Alexa Merschel, campus recruiting leader for PwC US,reminded students that hiring managers are on social media, too, and will most likely search for candidates' profiles. Therefore, those questionable tweets and party photos you've posted might not be the smartest way to present yourself.
"Students should not forget that some of those people [on social media] are potential employers and future colleagues," said Merschel, whose company offers a resource for job seekers called CareerAdvisor. "The best personal brands include a professional and appropriate online presence."
Social media can also be a research tool. If you know the name of the hiring manager and/or key people at the company you're interviewing with, you should use social media to prepare, said Nathan Moody, design director of smart-space design firm Stimulant. However, during the interview, ask questions based on the conversation you've had with the interviewer — not what you've dug up on their social media accounts, he said.
"There's a fine line between research and stalking, reasonable inquiry and [invading] privacy, being curious and being creepy," Moody said.
Do some offline networking
Social media has made it easier than ever to connect with others, but don't be afraid to network the old-fashioned way, too. Speaking with like-minded professionals or seasoned leaders face-to-face may help influence your ultimate career path.
"[In-person] networking might be the biggest thing that makes students feel uncomfortable, but doing so will set you apart from the crowd," Gross said. "Create an elevator pitch to sell yourself, but be sure to ask the other person questions, too. Keep up-to-date resumes and business cards with you wherever you go — you never know when an opportunity to network will happen and what could come of it."
Keeping up with industry trends is important, too, because having industry-related information handy for conversation is a great icebreaker when networking with new contacts, said Courtney Buechert, CEO of advertising agency Eleven Inc. Make it clear to hiring managers that you're not only up-to-date on industry news, but also have an opinion on it — employers are looking to add well-informed individuals to their organizations, Buechert said.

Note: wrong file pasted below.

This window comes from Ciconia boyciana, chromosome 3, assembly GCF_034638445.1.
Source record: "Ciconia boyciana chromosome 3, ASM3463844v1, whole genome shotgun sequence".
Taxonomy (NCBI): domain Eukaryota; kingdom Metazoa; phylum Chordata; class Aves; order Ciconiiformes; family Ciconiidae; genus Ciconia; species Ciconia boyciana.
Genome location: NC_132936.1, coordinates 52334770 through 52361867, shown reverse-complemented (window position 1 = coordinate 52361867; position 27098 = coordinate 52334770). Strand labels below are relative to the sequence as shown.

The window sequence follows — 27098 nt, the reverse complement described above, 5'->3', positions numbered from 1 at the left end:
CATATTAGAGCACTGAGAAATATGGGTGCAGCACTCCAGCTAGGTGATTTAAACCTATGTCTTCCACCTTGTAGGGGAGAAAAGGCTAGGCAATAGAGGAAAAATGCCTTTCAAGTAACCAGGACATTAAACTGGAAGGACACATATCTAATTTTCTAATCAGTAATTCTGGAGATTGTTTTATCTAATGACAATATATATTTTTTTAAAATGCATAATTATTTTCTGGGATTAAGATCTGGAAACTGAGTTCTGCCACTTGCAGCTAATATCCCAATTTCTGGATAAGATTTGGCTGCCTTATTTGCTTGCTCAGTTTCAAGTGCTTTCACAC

"I'm impressed by candidates that share relevant observations or a unique point of view about the industry," Buechert said. "It shows ingenuity and self-confidence."
Know where you want to go
It's OK to go into college not knowing what you want out of your career. But by graduation day, you should have some idea of where you want to land, said Monica Smith, chairwoman and founder of MarketSmith Inc. and its sister companies. She encouraged new grads to create personal road maps for the next one, five and 10 years. It may change as you go, she said, but it will at least help you get moving on your journey.
"Define what's important to you," Smith said. "Pitch your plan to anyone who will listen, and before you know it, you'll acquire the interviewing skills you need to put your plan into action."
"Having a strong personal brand involves knowing where you're going in life," Merschel added. "Recruiters want to hire young people who have put serious thought into their futures."
Joe Weinlick, senior vice president at career network Beyond, reminded new grads that, regardless of where they end up, their first job often becomes a gateway to every job afterward.
"Value the potential of the first job to lead to other jobs down the road," Weinlick said. "That aspect can be more important than salary and other more immediate considerations."
Additional reporting by Nicole Fallon Taylor.